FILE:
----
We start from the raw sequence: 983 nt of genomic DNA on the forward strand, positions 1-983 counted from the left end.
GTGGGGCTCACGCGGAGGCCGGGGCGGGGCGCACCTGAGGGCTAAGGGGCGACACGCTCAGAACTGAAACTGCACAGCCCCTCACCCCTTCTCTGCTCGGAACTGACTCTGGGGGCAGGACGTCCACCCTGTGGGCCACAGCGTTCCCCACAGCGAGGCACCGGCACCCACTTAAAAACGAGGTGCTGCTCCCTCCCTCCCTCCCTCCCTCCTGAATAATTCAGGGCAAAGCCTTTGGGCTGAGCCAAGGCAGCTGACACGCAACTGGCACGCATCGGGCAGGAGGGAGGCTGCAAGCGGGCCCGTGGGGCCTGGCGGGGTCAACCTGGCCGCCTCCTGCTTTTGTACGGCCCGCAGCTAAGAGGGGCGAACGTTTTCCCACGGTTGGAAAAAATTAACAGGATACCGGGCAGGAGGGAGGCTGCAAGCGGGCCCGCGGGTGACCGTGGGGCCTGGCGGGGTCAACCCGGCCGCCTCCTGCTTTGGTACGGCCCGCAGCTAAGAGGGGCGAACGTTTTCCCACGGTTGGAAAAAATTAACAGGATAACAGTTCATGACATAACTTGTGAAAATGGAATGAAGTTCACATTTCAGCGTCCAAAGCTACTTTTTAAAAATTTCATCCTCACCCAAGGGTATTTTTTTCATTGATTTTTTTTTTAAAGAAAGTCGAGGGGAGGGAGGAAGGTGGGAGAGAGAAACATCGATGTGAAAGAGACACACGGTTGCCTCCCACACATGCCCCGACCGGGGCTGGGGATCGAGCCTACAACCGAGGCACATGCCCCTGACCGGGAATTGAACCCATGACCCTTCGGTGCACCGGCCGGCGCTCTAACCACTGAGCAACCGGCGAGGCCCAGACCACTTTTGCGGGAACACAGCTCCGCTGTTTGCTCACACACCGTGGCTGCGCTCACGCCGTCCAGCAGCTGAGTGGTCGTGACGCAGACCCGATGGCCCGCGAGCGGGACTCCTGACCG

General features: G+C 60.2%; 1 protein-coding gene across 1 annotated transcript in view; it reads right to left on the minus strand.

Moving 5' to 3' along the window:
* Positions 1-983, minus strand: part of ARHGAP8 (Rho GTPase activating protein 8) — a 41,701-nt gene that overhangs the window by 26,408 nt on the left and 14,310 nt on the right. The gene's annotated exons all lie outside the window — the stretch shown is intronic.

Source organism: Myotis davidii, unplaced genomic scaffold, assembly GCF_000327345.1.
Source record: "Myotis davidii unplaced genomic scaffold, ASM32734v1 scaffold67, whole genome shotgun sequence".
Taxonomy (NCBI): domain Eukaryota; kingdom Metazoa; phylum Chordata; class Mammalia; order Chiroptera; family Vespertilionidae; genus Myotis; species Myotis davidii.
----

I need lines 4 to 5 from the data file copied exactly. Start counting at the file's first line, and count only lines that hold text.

Moving 5' to 3' along the window:
* Positions 1-983, minus strand: part of ARHGAP8 (Rho GTPase activating protein 8) — a 41,701-nt gene that overhangs the window by 26,408 nt on the left and 14,310 nt on the right. The gene's annotated exons all lie outside the window — the stretch shown is intronic.